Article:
My plan is to siphon over $15,000 to the Chase account (which is the amount I have budgeted through badassity ($1000/month) into paying down her existing card. Since 15 months of 9.15% APR on $15K is roughly $1715.65, thats what I’m planning on saving in interest charges with this arrangement. Plus we are dipping into our non retirement short term money stache to knock another $4500 off as we speak. Feels good knowing that they will not have the pleasure of my employees working for them much longer.

    $44000 will become $29,000 which will become $24,500 soon. I’ll still have the balance of $15,000 over at the Chase Slate, but I’ll also have the pleasure of knowing that every bit of my $1000/month payment for the next 15 months will be chipping it down to nothing at no usury charge.

    Here’s to you MMM!!!! Thanks for the motivation in baddassity!

    • Quark October 30, 2013, 9:27 am

      How do you pay a student loan with a credit card?

  • Dee March 25, 2012, 6:11 pm

    I’ve stuck to my resolution of only bringing lunches to work (not buying them). Unlike the Mustachian quoted in the post, I am very much looking forward to the end of the month and going back to bringing my lunch 3-4x week instead of all the time.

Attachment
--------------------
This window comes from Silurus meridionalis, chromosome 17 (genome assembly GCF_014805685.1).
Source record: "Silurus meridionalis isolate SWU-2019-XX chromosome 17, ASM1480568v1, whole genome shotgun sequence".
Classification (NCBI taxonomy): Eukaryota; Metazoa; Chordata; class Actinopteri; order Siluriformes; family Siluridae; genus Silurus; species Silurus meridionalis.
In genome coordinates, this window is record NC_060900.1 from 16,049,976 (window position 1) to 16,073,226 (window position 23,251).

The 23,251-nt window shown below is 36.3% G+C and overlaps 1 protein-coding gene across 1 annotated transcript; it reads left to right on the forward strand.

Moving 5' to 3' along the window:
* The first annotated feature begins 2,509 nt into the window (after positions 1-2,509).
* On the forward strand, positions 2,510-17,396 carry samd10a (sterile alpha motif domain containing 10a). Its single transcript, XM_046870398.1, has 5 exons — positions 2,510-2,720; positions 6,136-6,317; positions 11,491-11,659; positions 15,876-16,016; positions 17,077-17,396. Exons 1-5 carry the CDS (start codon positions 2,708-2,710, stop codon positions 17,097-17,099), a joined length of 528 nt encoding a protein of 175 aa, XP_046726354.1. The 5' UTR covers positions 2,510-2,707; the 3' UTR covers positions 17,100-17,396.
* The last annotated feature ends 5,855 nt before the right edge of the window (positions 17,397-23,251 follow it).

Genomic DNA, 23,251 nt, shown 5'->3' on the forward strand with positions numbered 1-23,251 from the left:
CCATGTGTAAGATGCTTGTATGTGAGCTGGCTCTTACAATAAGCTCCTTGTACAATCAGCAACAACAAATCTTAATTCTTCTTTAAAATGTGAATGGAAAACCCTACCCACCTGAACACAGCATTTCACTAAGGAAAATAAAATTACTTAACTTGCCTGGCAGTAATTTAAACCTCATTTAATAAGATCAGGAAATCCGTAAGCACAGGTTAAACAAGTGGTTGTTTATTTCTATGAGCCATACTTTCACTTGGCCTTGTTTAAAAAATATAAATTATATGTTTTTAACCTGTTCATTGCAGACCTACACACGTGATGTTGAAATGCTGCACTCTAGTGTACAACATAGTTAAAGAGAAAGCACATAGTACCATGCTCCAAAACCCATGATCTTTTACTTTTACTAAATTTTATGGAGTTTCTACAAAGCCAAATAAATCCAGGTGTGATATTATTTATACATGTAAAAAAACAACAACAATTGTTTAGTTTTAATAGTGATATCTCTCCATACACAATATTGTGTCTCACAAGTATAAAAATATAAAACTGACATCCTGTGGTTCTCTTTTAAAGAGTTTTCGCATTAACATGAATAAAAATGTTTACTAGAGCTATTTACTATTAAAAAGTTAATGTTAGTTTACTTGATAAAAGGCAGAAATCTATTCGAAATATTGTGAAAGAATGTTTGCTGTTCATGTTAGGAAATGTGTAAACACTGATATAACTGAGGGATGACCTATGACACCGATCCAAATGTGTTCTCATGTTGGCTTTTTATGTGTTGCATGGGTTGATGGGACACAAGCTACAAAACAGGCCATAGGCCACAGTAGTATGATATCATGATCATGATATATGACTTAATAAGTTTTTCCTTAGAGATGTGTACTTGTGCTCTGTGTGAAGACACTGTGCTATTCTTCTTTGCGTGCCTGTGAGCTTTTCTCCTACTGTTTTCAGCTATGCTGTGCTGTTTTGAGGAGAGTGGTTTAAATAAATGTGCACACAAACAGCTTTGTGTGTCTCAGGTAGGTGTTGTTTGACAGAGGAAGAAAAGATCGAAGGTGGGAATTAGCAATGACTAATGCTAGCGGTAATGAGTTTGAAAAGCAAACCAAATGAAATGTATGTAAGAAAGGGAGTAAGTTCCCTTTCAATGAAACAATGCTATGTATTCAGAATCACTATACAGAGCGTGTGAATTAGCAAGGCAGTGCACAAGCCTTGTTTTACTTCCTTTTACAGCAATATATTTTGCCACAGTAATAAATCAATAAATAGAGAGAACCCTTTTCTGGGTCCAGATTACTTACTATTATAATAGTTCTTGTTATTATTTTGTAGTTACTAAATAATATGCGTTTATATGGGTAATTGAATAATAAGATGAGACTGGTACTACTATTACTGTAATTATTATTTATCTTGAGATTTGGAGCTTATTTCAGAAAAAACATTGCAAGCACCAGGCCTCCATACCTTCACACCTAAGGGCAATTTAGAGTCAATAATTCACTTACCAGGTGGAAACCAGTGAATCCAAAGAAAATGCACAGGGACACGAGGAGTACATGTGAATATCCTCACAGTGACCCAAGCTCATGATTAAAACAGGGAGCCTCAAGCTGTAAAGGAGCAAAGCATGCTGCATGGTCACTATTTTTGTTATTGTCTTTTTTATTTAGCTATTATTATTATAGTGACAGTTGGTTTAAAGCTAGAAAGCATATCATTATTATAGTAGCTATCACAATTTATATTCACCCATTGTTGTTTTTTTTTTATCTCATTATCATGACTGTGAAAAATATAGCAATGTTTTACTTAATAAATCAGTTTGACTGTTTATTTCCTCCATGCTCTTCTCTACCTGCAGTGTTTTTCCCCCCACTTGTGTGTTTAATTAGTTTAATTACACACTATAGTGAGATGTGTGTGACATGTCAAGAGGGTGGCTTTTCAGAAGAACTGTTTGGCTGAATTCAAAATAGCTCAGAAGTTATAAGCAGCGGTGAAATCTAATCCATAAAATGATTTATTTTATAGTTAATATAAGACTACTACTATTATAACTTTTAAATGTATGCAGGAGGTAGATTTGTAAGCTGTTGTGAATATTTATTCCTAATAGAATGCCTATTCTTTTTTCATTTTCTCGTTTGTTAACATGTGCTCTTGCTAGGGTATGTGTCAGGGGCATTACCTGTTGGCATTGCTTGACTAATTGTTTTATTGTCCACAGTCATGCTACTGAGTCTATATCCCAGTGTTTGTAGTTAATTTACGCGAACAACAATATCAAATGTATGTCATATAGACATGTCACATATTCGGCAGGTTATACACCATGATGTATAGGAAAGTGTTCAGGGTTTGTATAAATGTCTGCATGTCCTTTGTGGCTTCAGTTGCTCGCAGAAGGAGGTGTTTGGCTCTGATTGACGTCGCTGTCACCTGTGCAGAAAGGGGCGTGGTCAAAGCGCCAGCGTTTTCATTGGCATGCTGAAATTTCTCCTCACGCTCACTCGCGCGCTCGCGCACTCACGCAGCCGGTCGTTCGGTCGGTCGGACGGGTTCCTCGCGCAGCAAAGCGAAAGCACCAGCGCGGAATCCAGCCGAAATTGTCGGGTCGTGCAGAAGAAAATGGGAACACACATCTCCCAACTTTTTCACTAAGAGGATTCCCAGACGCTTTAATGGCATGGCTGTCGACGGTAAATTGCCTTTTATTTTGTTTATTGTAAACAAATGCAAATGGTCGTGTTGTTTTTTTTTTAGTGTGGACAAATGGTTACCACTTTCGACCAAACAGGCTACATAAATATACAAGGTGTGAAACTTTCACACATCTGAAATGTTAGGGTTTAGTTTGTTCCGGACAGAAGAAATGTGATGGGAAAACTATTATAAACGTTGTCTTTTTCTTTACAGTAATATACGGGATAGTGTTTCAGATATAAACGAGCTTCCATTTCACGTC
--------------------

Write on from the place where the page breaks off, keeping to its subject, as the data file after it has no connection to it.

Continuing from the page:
I’m also finding it hard to quantify my savings. While you’d think it would simply be the difference between what I would have spent buying lunch ($6-7/day) and what I spent at the grocery store on the lunch I brought instead… well, figuring the second is a little difficult… and, I truly think there are other savings in terms of a lot less wasted food. I haven’t noticed a discernible difference in my grocery spending either, so that’s another sign that the savings may be more than they would first appear. I may be saving more overall because many of my lunches consist of meals I also have for supper, and I have been cooking more overall (and therefore spending less than I probably would have eating cereal, cookies and the like for supper, at least on occasion). On the other hand, if I calculated the extra time planning groceries and meals, cooking and preparing them and cleaning the kitchen and washing tupperware and attributed a dollar value to that time… then, there’d be a lot less saving. All to say, good challenge and I will see it through but I don’t think I will make it a permanent part of my journey to mustachianism.

    • Gerard March 26, 2012, 6:08 am

      But Dee, by not quantifying your savings and by focussing on the extra time it takes you to prepare stuff, you’re missing out on the motivation to continue. You’re eating better! You’re saving craploads of money! Stick with it!

    • Lea March 26, 2012, 1:42 pm